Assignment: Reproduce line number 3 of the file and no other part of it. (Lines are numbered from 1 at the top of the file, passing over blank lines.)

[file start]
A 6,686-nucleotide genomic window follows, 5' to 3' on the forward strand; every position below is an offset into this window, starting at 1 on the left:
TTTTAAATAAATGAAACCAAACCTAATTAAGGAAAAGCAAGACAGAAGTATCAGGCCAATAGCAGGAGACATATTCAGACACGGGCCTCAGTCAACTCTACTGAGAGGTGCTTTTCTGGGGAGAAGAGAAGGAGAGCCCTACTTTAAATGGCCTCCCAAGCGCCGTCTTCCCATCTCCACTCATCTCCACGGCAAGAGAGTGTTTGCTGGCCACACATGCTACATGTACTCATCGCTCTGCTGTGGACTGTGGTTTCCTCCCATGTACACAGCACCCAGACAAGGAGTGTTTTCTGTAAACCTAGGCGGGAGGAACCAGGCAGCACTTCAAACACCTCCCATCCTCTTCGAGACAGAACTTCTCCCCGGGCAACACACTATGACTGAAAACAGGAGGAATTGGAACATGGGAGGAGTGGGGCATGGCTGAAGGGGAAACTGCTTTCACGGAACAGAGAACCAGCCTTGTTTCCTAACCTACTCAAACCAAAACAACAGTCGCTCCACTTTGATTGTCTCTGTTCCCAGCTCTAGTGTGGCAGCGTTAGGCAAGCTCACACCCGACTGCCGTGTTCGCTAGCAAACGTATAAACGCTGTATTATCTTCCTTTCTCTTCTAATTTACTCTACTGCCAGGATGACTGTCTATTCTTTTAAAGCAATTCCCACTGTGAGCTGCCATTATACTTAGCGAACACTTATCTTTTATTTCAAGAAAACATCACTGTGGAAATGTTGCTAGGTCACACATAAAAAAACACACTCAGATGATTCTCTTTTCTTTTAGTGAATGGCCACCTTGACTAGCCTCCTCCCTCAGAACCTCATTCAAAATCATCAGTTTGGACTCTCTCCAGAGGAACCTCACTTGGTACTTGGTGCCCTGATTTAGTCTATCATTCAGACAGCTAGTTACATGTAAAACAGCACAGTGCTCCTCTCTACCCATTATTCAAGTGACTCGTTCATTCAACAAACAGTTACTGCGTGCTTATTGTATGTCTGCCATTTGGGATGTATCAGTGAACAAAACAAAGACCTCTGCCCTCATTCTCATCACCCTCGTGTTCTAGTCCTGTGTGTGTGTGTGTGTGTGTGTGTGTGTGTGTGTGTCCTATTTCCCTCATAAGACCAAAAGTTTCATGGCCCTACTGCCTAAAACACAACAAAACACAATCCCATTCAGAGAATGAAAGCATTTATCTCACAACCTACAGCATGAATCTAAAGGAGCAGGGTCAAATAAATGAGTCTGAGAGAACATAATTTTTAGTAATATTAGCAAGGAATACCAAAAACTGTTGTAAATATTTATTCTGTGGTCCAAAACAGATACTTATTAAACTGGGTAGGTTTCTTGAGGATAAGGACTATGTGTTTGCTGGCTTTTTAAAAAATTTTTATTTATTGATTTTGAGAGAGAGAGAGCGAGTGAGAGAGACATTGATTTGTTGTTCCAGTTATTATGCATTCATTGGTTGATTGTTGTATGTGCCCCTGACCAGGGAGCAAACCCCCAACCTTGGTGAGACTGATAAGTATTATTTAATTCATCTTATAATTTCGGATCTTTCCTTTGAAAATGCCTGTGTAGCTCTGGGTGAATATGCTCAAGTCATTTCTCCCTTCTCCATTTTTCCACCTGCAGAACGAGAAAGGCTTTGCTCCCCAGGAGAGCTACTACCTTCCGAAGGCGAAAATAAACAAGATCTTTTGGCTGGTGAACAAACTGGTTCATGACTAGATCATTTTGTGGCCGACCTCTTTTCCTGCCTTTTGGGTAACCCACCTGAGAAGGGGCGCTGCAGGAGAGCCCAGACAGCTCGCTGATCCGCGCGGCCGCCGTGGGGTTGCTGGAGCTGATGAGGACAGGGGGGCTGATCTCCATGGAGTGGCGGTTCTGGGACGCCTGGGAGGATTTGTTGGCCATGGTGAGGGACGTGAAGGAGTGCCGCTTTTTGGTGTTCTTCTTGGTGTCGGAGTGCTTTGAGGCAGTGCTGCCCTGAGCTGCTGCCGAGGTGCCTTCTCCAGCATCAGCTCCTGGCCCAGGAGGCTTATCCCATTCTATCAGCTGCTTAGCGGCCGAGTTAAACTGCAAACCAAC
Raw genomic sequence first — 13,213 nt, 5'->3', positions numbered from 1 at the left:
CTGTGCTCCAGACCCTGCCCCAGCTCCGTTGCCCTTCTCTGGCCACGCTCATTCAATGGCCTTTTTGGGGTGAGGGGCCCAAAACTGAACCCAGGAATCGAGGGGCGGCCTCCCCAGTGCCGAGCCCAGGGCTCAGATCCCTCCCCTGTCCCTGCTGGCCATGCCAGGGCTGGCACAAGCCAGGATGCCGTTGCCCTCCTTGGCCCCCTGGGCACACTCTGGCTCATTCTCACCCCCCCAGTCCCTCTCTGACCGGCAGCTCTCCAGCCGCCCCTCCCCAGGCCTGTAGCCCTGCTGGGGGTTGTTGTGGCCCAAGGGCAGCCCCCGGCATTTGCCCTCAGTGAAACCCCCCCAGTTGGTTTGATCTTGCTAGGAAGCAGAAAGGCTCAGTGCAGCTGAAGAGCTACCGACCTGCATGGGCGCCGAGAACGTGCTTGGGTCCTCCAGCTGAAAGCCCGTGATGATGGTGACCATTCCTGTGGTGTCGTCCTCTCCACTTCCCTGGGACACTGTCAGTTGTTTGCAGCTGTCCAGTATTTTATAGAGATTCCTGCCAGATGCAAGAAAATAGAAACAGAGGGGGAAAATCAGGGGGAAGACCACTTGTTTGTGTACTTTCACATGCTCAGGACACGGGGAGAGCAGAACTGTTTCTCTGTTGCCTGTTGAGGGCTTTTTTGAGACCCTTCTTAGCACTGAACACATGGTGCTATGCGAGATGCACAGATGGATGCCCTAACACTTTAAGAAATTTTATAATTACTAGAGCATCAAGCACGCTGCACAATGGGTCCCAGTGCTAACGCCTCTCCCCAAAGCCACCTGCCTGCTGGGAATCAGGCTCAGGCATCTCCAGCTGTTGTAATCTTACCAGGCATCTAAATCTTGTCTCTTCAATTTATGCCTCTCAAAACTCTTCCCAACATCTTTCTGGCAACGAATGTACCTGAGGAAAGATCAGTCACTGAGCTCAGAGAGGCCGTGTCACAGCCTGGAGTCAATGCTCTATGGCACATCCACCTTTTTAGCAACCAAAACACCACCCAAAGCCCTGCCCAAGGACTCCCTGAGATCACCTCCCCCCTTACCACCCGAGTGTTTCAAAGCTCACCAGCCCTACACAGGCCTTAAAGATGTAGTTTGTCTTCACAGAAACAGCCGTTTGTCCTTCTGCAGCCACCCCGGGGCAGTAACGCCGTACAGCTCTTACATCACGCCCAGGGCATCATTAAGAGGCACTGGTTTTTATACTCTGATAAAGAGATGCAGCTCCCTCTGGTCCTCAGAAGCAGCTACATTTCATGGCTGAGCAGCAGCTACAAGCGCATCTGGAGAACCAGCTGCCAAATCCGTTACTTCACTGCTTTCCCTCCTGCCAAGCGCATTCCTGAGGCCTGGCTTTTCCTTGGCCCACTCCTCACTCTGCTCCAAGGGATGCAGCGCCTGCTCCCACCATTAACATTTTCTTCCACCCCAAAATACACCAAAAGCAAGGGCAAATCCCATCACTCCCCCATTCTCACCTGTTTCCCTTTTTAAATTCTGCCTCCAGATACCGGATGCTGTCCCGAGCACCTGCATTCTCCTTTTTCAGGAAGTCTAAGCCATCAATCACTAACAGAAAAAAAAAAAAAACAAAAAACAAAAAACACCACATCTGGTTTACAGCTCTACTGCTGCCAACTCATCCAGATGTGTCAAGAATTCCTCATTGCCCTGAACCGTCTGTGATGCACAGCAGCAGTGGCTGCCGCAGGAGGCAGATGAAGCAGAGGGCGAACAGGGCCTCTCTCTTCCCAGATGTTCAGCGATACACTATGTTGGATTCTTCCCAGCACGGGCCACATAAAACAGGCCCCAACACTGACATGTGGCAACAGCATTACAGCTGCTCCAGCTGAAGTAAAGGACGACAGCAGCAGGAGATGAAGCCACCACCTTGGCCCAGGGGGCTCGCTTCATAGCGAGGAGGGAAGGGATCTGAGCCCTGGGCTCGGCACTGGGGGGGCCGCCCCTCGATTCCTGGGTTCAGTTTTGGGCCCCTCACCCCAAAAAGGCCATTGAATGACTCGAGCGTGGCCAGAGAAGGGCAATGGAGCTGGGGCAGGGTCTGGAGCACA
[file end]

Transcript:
Raw genomic sequence first — 13,213 nt, 5'->3', positions numbered from 1 at the left: